The red circle in Fig. 2a shows overlapped blobs. They are still overlapping in the U-Net probability map from Fig. 2c. But they are split up in the Hessian convexity map from Fig. 2b. By joining the Hessian convexity map and U-Net probability map with a single global threshold, the overlapped blobs in the red circle are visualized as distinct entities, as shown in Fig. 2d. We conclude Hessian analysis could alleviate the under-segmentation issue from U-Net.

Our proposed UH-DoG integrates the probability map from U-Net and convexity map from Hessian analysis to guarantee robustness to noise and effective blob detection. The detailed steps of UH-DoG are shown in Table 1.

Table 1 Detail Steps of proposed UH-DoG.


Two experiments were conducted to validate of the performance of our proposed UH-DoG detector. The first experiment validated the UH-DoG on 200 fluorescence, 2D light microscopy images for cell detection45. The 2D cell images were of interest because (1) to the best of our knowledge, there are no 3D small blob datasets available for comparison; (2) the blobs from these images are small and each image could be used to test the performance of the algorithm in the presence of background noise; (3) this dataset has the ground truth of the locations of each blob. The detection accuracy measured by recall, precision, and F-score can be used to compare this approach with methods from the literature. The second experiment validated the performance of UH-DoG on CFE-MR images of mouse kidneys where each glomerulus was detected. All experiments were approved by the University of Virginia Institutional Care and Use Committee, in accordance with the NIH Guide for the Care and Use of Laboratory Animals.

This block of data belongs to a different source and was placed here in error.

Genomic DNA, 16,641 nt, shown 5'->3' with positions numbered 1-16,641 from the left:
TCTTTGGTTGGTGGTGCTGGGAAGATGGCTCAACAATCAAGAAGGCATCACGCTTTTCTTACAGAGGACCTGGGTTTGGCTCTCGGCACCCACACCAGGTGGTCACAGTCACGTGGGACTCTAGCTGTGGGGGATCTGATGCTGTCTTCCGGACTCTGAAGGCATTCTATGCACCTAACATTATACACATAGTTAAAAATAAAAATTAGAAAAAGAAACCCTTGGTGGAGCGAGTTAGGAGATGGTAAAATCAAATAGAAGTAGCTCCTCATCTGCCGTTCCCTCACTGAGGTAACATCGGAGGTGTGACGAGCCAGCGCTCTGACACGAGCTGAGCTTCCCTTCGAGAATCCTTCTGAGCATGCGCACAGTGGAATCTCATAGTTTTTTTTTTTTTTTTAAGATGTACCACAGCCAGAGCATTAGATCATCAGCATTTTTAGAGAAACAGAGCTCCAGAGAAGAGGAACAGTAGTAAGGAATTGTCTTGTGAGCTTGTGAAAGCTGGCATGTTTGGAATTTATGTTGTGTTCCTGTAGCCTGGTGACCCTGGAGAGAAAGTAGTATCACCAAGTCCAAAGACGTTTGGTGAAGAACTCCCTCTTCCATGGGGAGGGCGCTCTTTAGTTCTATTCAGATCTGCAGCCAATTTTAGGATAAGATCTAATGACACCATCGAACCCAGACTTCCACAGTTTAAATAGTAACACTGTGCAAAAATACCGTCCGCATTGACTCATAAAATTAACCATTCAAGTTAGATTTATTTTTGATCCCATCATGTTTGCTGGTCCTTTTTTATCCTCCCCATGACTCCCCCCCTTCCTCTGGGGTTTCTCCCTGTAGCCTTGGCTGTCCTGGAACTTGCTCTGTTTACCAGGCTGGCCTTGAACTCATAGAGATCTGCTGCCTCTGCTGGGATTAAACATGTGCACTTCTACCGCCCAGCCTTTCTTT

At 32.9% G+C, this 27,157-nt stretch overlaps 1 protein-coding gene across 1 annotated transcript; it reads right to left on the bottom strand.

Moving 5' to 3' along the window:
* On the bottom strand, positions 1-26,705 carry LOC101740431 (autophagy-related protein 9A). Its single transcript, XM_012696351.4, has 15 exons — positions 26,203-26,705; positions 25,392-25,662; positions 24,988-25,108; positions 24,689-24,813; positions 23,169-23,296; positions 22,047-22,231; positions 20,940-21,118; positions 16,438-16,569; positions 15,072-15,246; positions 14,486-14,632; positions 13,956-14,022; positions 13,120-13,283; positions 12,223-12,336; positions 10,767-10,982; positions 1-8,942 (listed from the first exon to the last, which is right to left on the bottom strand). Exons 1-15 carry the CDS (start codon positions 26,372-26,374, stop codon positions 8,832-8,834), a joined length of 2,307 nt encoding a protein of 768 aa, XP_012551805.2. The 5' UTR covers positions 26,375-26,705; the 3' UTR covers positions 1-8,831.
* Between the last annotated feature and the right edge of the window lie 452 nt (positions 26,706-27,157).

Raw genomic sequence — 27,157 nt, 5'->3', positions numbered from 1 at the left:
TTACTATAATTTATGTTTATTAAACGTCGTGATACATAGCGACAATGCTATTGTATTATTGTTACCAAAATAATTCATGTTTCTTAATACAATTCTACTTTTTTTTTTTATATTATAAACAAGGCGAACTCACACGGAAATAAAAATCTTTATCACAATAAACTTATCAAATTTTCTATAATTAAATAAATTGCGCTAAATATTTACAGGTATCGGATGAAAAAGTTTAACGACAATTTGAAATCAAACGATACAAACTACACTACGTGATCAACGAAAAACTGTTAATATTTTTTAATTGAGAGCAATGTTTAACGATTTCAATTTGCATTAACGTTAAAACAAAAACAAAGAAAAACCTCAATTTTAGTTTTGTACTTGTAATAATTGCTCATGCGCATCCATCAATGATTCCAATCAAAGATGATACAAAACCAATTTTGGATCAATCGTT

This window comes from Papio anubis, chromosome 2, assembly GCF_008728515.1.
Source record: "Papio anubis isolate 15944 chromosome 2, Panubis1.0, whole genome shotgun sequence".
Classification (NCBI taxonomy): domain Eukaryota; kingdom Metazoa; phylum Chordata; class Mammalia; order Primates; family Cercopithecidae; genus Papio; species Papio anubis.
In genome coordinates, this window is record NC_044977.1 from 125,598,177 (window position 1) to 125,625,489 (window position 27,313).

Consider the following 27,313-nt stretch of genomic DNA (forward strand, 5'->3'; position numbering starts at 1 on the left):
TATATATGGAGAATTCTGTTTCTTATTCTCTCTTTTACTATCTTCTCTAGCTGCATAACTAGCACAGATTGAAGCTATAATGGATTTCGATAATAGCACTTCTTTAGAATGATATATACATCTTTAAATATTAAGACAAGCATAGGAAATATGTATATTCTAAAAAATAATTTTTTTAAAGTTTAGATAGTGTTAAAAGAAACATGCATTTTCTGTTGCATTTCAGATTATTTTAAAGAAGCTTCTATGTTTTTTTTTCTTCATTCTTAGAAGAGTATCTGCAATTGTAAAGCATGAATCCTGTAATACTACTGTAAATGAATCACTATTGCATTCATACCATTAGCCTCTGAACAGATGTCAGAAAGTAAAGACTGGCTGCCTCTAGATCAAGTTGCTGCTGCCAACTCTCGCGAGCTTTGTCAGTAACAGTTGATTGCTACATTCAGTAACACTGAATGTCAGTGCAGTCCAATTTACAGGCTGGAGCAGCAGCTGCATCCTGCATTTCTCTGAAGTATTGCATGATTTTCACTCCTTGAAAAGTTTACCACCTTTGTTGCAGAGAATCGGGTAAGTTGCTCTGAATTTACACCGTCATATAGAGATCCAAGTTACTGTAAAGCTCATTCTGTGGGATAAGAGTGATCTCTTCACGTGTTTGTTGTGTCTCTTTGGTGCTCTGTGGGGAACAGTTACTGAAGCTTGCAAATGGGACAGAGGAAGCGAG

Training dataset and data augmentation

We used a public dataset46 to train our deep learning model, based on optical images of cell nuclei. This dataset has 141 optical microscopy pathology images (2,000 × 2,000 pixels), as shown in Fig. 3a. The 12,000 ground truth annotations are typically done by an expert, which involves delineating object boundaries over 40 hours46. Due to the large amount of time and effort required, the annotated nuclei in this dataset only represents a small fraction of the total number of nuclei present in all images. Since we aim to facilitate U-Net to denoise our blobs images based on the ground truth labeled images, as shown in Fig. 3b, we generated Gaussian distributed noise with \({\mu }_{noise}=0\) and \({\sigma }_{noise}^{2}=0.01\) and we added it to the ground truth labeled images, resulting in 141 simulated training images, as shown in Fig. 3c. Data were augmented to increase the in variance and robustness properties of U-Net39. We generated the augmented data by a combination of rotation shift, width shift, height shift, shear, zoom, and horizontal flip.

Figure 3
figure 3

Training images. (a) Original image. (b) Ground truth labeled image. (c) Simulated training image.

Experiment I: Validation experiments using 2D fluorescent images

Figure 4 illustrates an example fluorescent image (256 × 256 pixels). Since this was a 2D image, our proposed UH-DoG must incorporate a modified 2D DoG because comparison algorithms were from the 2D LoG and its extensions.

Figure 4
figure 4

(a) Sample 2D fluorescent image. (b) Ground truth dots of (a).

To revise the DoG to a 2D version, for 2D images \(f(x,y)\) with the Gaussian kernel \(G(x,y;\sigma )\), we modified the normalized 3D DoG detector from Eq. 4 in a 2D format:

$$Do{G}_{nor}(x,y;\sigma )={\sigma }^{\gamma -1}f(x,y)\ast \frac{(G(x,y;\sigma +\Delta \sigma )-G(x,y;\sigma ))}{\sigma \Delta \sigma }.$$

Then the corresponding Hessian matrix were modified from Eq. 5 as follows:

$$H(Do{G}_{nor}(x,y;\sigma ))=[\begin{array}{cc}\frac{{\partial }^{2}Do{G}_{nor}(x,y;\sigma )}{\partial {x}^{2}} & \frac{{\partial }^{2}Do{G}_{nor}(x,y;\sigma )}{\partial x\partial y}\\ \frac{{\partial }^{2}Do{G}_{nor}(x,y;\sigma )}{\partial x\partial y} & \frac{{\partial }^{2}Do{G}_{nor}(x,y;\sigma )}{\partial {y}^{2}}\end{array}].$$

The parameter settings for Hessian analysis and DoG were as suggested in28. γ is set to 2. σ varies from 0.5 to 3 with step-size 0.5. Δσ is set to 0.001.